Celebrity Tailor Nigel Curtiss Opens Store in Meatpacking District
The store houses the expanded ready-to-wear collection as well as the custom atelier.
By JEAN E. PALMIERI - read the full story here
Monica Mitro and Nigel Curtiss DIMITRIOS KAMBOURIS/GETTY IMAGES FOR NIGEL CURTISS/COURTESY PHOTO
Nigel Curtiss has long been in sight. But now the custom tailor, whose résumé includes 10 years working with Rei Kawakubo at Comme des Garçons, as well as Yves Saint Laurent, Kenzo and a host of celebrity clients, is slowly emerging from the shadows.
Curtiss is opening his first store today, a 2,300-square-foot store on West 13th Street in Meatpacking County, where he will be selling a low-priced collection for men and women, while also moving Move your custom studio.
Curtiss, a self-deprecating Briton, started out as a textile designer in London more than four decades ago, where he sold fabrics to everyone from Paul Smith to Vivienne Westwood. At the time, he had long hair and a hippie mindset — “I look particularly sloppy,” he said with a smile — but that look drew Kawakubo’s group when they were looking for a model. her fashion brand.
The Japanese designer went to the scruffy Brit and offered him a job in 1984. Curtiss moved to Tokyo and together they made everything from furniture to alarm clocks. It wasn’t long before Curtiss suggested Comme start a menswear line, which led to the now-famous Kawakubo telling him, “Let’s do it.”
“She gradually attracted me to menswear making,” he says.
After founding Comme des Garçons Homme, Curtiss felt ready to launch her own eponymous label, which was sold at Barneys New York, Joyce, Browns and other high-end retailers. “But I never made any money,” he said.
So far, he’s served clients from his home in New York’s Chelsea neighborhood, but the new storefront will allow him to bring his custom studio to a popular neighborhood and hopefully simultaneously earn money. attract new customers.
“We think this is a good time to get new customers,” says Curtiss. “And it’s a good way for me to meet people and see what they want. I see it as an extension of my living room.”
He said he chose the Meatpacking District over Madison Avenue, because it was cheaper and he admired the neighborhood. “I love the area, it’s like a small village,” he said. “They close the roads, there is always something going on, there are great restaurants. Madison Avenue is insanely expensive and I don’t want the pressure to make $20 million a year.”
The Meatpacking store will also house the company’s new e-commerce site from a space at the back of the venue.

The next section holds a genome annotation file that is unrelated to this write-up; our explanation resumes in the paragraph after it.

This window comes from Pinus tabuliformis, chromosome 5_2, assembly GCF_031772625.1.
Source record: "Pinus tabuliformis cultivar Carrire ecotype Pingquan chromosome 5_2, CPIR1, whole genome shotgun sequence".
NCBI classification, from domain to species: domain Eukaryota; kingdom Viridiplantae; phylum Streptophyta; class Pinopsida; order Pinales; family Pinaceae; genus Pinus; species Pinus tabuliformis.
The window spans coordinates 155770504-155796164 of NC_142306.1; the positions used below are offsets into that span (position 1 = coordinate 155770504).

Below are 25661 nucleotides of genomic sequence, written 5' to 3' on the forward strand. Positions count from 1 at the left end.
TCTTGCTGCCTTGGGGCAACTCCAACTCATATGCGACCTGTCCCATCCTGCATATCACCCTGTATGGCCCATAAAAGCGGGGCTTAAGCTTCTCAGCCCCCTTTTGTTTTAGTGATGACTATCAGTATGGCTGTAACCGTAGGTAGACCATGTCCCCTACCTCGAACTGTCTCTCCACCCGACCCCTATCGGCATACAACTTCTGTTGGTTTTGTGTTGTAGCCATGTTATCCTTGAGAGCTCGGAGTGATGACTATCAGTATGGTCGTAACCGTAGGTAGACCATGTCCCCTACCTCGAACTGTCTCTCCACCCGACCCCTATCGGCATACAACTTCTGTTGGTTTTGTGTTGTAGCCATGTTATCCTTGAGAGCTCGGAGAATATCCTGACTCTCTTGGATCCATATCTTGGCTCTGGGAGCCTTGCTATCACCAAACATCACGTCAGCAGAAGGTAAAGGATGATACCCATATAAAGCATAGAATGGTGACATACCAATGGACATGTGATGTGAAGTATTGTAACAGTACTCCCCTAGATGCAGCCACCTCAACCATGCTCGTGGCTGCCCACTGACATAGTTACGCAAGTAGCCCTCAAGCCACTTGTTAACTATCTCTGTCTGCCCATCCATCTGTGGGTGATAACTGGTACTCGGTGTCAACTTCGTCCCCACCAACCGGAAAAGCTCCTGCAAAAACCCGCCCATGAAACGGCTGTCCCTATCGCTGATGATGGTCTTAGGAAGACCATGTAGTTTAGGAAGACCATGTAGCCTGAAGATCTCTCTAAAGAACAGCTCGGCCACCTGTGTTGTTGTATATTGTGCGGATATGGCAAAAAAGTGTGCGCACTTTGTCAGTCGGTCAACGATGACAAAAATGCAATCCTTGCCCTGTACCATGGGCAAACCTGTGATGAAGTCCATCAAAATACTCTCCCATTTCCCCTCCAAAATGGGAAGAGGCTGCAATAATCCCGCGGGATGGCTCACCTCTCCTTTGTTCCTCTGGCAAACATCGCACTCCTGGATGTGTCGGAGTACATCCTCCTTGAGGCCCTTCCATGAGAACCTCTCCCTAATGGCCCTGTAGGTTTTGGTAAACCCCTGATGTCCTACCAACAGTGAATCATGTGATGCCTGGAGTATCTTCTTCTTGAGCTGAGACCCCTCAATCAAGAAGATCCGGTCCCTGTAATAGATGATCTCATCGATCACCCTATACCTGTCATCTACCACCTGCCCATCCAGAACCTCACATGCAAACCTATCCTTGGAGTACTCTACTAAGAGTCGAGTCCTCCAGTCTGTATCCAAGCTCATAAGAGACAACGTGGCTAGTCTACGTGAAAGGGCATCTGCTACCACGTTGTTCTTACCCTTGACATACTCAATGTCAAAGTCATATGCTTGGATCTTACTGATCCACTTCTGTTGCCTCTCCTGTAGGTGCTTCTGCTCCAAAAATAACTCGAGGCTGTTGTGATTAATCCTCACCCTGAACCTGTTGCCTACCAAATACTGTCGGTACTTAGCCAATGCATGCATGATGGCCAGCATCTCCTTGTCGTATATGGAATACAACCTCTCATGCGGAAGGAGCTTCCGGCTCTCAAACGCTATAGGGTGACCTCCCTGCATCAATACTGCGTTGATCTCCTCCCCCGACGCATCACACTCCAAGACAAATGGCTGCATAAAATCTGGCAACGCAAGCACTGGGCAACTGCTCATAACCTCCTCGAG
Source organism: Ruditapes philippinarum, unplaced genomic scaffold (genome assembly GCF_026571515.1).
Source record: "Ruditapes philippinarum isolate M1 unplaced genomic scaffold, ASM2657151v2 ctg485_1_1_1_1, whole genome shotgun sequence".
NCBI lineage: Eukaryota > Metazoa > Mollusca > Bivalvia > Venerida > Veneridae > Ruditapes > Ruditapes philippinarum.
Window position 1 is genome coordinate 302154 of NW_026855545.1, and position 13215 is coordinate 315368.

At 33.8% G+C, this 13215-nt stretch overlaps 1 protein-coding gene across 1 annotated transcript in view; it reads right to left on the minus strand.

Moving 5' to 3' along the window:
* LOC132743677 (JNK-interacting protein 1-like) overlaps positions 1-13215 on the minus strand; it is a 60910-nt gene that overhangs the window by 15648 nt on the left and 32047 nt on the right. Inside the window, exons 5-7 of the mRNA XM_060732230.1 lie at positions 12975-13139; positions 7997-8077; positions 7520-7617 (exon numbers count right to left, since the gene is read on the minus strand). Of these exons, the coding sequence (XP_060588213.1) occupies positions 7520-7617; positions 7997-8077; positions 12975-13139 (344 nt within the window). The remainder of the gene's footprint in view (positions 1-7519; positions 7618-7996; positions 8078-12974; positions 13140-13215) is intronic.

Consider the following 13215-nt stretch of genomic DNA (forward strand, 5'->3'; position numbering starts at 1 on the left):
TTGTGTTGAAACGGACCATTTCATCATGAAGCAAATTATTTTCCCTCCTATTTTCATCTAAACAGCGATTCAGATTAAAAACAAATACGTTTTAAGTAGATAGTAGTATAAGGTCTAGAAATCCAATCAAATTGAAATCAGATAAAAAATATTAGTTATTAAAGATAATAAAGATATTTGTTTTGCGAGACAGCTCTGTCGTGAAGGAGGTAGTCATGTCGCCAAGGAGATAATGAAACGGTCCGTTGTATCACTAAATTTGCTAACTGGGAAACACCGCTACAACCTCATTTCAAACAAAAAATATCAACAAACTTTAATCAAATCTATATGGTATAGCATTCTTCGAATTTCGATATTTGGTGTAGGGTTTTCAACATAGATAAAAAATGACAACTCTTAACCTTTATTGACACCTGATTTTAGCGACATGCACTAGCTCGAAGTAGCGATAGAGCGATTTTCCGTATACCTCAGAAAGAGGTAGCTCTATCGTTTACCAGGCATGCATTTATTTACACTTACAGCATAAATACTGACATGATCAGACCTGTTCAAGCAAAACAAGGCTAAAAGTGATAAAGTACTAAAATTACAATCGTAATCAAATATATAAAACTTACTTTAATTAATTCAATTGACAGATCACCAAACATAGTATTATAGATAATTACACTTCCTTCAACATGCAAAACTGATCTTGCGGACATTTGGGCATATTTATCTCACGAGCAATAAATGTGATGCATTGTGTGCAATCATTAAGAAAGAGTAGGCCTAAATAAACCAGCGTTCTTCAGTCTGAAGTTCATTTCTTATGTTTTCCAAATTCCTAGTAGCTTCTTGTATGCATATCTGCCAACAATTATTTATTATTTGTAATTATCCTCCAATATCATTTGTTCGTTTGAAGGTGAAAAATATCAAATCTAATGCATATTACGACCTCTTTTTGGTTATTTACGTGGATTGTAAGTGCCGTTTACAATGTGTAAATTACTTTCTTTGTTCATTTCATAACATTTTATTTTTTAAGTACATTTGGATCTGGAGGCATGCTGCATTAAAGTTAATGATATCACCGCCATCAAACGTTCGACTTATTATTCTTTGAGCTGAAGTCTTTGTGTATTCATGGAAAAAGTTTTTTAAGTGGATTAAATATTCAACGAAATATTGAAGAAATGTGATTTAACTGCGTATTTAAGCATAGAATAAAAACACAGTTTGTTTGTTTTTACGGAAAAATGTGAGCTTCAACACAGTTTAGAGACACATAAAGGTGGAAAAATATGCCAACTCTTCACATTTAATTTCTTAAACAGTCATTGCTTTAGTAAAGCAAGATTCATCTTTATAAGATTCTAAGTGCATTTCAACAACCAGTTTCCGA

Curtiss, who admits he doesn’t know much about social media, says he built his business on word of mouth recommendations. But Mitro, who serves as chief executive officer of Nigel Curtiss, will lead creative, e-commerce, marketing and communications for the new company and store. “People want clothes to feel as if they were made just for them – from the fit to the fabric and style. Whether you’re buying ready-to-wear or tailored for a special occasion, choosing clothes feels like a personal conversation between the customer and the brand, and that’s something we’re happy to provide with Nigel Curtiss. ”
The store will offer an equal amount of men’s and women’s clothing in different categories, from cotton pajamas to retail for $ 200 and silk PJ for $ 550 to $ 800; polo for $295; jeans for $350 to $450, and clothes for $1,800 to $2,200 off. Custom suits range in price from $3,000 to $5,000 and up.
“I want to make small quantities of the best clothes. I want things to be made to be worn and loved, kept and passed on to the next generation. This is not fast fashion; it’s hard work, passion, and love of fashion,” says Curtiss.
To promote the store and its second launch, Curtiss and Mitro invited their daughter Aiden Curtiss and her boyfriend Felix Prabitz to be the face of the campaign, which was photographed by a family of photographers: Sante D’Orazio, his partner Enga Purevjav and his son Nick D’Orazio.
In addition to clothing, the store will also offer custom bed linens by Peter Reed, who has been creating bedspreads since 1861 and holds the Royal Warrant to supply linens for all royal residences. The shop also has a coffee bar and lounge.